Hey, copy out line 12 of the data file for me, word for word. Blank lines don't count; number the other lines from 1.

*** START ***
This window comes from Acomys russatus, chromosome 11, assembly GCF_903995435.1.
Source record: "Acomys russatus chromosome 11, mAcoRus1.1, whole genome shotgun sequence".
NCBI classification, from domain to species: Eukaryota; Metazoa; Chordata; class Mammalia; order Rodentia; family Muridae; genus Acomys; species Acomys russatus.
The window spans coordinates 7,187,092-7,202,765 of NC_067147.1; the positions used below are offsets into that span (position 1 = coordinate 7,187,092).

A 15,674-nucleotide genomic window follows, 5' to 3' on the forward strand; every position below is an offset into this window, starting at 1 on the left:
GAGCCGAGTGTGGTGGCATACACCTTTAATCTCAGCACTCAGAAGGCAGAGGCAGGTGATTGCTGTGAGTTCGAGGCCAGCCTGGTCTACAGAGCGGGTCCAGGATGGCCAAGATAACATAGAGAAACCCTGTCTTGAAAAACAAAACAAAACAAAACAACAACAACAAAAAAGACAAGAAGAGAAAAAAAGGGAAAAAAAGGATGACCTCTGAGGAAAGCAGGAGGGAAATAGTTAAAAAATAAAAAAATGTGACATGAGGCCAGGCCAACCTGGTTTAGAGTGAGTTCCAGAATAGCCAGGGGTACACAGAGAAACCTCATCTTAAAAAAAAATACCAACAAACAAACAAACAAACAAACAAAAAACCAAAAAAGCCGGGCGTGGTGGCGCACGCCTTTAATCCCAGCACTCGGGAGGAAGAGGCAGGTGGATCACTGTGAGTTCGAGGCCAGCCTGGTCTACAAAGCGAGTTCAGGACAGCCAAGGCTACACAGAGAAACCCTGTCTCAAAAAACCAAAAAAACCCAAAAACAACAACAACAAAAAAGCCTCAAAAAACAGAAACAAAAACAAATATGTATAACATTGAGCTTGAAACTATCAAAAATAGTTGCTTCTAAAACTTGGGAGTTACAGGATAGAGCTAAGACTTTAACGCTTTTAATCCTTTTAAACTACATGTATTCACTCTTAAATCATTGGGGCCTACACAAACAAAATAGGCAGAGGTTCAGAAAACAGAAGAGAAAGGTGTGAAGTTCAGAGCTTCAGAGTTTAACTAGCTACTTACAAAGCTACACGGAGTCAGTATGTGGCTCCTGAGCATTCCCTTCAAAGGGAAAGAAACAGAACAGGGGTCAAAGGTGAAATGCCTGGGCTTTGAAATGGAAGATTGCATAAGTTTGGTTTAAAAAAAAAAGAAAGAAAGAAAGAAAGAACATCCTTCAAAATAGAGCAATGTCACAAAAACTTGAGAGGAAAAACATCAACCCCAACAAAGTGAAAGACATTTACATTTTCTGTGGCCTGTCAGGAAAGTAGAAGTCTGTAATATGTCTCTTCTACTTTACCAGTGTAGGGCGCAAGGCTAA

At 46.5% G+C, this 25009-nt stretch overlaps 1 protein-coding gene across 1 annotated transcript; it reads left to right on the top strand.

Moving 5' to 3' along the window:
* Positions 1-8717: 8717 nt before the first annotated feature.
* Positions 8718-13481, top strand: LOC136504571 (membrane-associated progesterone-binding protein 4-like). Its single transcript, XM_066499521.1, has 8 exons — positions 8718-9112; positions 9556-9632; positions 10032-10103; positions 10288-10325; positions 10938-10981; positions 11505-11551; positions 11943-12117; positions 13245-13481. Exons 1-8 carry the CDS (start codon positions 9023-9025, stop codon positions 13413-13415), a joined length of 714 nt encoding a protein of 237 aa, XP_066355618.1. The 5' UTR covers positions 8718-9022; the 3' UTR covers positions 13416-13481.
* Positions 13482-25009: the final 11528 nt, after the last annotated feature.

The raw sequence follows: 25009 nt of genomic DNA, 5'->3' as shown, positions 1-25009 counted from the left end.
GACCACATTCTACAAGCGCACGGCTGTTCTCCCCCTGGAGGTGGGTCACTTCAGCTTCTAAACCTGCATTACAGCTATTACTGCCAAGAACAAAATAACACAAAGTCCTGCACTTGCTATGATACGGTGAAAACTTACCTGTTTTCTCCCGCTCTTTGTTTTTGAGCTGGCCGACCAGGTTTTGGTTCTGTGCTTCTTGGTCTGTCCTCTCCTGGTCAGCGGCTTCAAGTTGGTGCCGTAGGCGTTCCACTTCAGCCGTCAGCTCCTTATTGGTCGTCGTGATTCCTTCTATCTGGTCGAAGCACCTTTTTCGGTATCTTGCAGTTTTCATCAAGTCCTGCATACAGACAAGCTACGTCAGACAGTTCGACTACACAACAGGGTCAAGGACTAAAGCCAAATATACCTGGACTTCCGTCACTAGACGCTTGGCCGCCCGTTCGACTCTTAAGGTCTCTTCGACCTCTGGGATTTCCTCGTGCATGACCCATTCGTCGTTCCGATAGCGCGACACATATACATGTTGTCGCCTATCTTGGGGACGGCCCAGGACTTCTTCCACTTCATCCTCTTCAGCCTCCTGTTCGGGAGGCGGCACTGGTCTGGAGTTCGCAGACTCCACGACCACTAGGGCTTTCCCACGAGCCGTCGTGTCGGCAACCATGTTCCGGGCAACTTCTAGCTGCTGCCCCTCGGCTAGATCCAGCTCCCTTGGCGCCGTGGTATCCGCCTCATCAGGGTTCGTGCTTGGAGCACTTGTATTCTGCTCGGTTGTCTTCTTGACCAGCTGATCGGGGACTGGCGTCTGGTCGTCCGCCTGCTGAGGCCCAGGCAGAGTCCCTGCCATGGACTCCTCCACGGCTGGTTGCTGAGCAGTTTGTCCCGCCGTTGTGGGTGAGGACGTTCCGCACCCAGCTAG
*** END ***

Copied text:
The raw sequence follows: 25009 nt of genomic DNA, 5'->3' as shown, positions 1-25009 counted from the left end.